Gum disease can increase the risk of esophageal and stomach cancer

This risk is higher in those with tooth loss, according to a study.

People who have periodontal (gum) disease may be at increased risk of developing some forms of cancer, suggests a letter published in the journal “Gut” detailing a prospective study.

American researchers found that a history of periodontal disease appeared to be associated with an increased risk of esophageal cancer and gastric (stomach) cancer, and this risk was also higher among people who had previously lost teeth.

Since previous research on the relationship of periodontal disease and tooth loss to esophageal and gastric cancer had been inconsistent, a team of Harvard T.H. Chan School of Public Health in Boston (USA) conducted a study of patient data over decades of follow-up.

They examined the association of a history of periodontal disease and tooth loss with risk of esophageal and gastric cancer in 98,459 women from the Nurses’ Health Study (1992-2014) and 49,685 men from the Health Professionals Follow-up Study (1988- 2016).

Dental measures, demographics, lifestyle, and diet were assessed using follow-up questionnaires, and the self-reported cancer diagnosis was confirmed after reviewing medical records. The results showed that during 22-28 years of follow-up, there were 199 cases of esophageal cancer and 238 cases of gastric cancer.

Having a history of periodontal disease was associated with a 43% and 52% increased risk of esophageal cancer and gastric cancer, respectively. Compared to people without tooth loss, esophageal and gastric cancer risks for those who lost two or more teeth were also moderately higher: 42% and 33%, respectively.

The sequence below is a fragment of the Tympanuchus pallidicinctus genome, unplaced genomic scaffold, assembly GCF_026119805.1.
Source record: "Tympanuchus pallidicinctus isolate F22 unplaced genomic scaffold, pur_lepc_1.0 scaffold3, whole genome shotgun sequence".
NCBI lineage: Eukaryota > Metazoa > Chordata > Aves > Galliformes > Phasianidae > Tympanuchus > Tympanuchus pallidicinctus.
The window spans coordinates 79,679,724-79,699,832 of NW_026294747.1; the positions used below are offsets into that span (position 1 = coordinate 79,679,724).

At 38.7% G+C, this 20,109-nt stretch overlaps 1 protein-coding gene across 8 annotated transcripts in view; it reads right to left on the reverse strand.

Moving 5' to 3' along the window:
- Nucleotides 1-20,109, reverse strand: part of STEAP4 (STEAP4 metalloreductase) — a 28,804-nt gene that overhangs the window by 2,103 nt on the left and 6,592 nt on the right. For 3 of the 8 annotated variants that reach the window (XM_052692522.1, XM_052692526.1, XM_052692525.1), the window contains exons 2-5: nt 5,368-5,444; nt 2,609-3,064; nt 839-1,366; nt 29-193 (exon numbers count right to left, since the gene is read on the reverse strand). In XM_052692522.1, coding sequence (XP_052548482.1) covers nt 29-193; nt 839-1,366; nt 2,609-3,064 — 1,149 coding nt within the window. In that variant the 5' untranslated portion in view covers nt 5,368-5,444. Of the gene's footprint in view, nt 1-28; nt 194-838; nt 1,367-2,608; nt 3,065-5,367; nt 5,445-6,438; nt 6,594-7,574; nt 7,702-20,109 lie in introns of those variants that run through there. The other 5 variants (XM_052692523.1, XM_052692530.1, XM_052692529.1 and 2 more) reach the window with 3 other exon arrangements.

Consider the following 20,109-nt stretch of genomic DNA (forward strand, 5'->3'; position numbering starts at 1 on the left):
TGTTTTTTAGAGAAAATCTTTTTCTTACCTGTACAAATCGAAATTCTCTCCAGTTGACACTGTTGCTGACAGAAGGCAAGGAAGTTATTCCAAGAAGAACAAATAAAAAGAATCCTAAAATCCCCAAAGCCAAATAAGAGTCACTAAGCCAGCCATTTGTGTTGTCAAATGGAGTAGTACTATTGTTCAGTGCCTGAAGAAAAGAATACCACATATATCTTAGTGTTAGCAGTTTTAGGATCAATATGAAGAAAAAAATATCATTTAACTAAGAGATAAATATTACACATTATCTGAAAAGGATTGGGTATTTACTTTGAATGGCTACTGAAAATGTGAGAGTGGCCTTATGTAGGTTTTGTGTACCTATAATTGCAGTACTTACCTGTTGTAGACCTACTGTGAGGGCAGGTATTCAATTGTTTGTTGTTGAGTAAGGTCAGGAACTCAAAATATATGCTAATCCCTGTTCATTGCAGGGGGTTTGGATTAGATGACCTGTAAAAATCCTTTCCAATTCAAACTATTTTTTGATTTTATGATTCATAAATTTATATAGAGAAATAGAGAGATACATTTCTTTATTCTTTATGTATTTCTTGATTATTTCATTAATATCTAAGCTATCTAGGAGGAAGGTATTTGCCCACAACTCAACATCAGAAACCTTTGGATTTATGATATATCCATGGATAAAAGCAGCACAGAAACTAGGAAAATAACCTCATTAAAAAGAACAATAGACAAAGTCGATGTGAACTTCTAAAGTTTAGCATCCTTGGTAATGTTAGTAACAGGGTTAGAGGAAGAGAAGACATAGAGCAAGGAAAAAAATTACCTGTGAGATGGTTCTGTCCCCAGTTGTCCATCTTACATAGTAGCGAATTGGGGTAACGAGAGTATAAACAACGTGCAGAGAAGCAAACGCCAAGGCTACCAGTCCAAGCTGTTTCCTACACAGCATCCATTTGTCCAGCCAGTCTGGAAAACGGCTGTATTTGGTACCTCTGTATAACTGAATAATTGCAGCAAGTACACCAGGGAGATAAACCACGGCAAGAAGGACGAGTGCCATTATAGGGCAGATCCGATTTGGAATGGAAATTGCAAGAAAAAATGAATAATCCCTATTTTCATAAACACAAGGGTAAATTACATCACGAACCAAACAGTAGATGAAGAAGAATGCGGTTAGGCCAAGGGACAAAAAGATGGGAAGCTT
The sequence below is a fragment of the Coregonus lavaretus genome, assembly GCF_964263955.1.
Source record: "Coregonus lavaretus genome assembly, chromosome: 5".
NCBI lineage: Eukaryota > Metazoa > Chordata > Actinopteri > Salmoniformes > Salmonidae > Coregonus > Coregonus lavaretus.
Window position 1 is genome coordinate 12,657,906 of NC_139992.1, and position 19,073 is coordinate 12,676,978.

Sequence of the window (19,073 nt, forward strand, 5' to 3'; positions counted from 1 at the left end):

In addition, having a history of periodontal disease, without tooth loss and with the loss of one or more teeth, was also associated with a 59% increased risk of esophageal cancer, compared to those without a history of periodontal disease and without tooth loss.

The authors point to possible reasons for an association between oral bacteria (oral microbiota) and esophageal and gastric cancer, with evidence from other studies suggesting that tannerella forsythia and porphyromonas gingivalis, members of the “red complex” of pathogens periodontals, were associated with the presence or risk of esophageal cancer.

Another possible reason is that poor oral hygiene and periodontal disease could promote the formation of endogenous nitrosamines that are known to cause gastric cancer through nitrate-reducing bacteria.

This was an observational study, so no firm conclusions about cause and effect can be drawn, and the researchers cannot rule out the possibility that some of the observed risk may be due to other unmeasured factors (confounders).

Together, these data support the importance of the oral microbiome in esophageal and gastric cancer. Further prospective studies that directly assess the oral microbiome to identify the specific oral bacteria responsible for this relationship are warranted. The additional findings may be used to help identify people at high risk for these cancers, ”the authors conclude.

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